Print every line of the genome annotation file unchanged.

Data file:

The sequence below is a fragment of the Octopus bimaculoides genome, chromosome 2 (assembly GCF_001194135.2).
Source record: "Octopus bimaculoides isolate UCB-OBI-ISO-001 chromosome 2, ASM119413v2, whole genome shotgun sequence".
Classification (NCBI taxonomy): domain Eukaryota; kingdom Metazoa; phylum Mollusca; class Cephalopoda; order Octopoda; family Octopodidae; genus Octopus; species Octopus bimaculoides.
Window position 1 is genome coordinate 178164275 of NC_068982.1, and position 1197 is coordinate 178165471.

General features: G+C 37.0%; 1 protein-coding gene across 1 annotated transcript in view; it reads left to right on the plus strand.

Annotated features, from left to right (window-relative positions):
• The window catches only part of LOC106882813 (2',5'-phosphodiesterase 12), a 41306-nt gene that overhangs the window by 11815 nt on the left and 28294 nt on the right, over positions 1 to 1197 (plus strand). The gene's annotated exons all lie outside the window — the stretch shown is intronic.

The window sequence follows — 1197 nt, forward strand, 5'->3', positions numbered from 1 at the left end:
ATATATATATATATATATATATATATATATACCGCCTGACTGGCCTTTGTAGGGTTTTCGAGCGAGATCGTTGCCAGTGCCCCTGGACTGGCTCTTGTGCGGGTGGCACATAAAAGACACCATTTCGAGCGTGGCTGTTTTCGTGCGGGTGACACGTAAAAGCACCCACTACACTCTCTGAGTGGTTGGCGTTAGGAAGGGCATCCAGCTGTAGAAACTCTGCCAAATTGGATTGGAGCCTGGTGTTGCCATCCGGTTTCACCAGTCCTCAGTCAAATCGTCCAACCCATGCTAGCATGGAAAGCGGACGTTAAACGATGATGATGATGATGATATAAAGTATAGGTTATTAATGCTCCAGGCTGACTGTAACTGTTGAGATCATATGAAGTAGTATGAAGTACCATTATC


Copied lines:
The sequence below is a fragment of the Octopus bimaculoides genome, chromosome 2 (assembly GCF_001194135.2).
Source record: "Octopus bimaculoides isolate UCB-OBI-ISO-001 chromosome 2, ASM119413v2, whole genome shotgun sequence".
Classification (NCBI taxonomy): domain Eukaryota; kingdom Metazoa; phylum Mollusca; class Cephalopoda; order Octopoda; family Octopodidae; genus Octopus; species Octopus bimaculoides.
Window position 1 is genome coordinate 178164275 of NC_068982.1, and position 1197 is coordinate 178165471.

General features: G+C 37.0%; 1 protein-coding gene across 1 annotated transcript in view; it reads left to right on the plus strand.

Annotated features, from left to right (window-relative positions):
• The window catches only part of LOC106882813 (2',5'-phosphodiesterase 12), a 41306-nt gene that overhangs the window by 11815 nt on the left and 28294 nt on the right, over positions 1 to 1197 (plus strand). The gene's annotated exons all lie outside the window — the stretch shown is intronic.

The window sequence follows — 1197 nt, forward strand, 5'->3', positions numbered from 1 at the left end:
ATATATATATATATATATATATATATATATACCGCCTGACTGGCCTTTGTAGGGTTTTCGAGCGAGATCGTTGCCAGTGCCCCTGGACTGGCTCTTGTGCGGGTGGCACATAAAAGACACCATTTCGAGCGTGGCTGTTTTCGTGCGGGTGACACGTAAAAGCACCCACTACACTCTCTGAGTGGTTGGCGTTAGGAAGGGCATCCAGCTGTAGAAACTCTGCCAAATTGGATTGGAGCCTGGTGTTGCCATCCGGTTTCACCAGTCCTCAGTCAAATCGTCCAACCCATGCTAGCATGGAAAGCGGACGTTAAACGATGATGATGATGATGATATAAAGTATAGGTTATTAATGCTCCAGGCTGACTGTAACTGTTGAGATCATATGAAGTAGTATGAAGTACCATTATC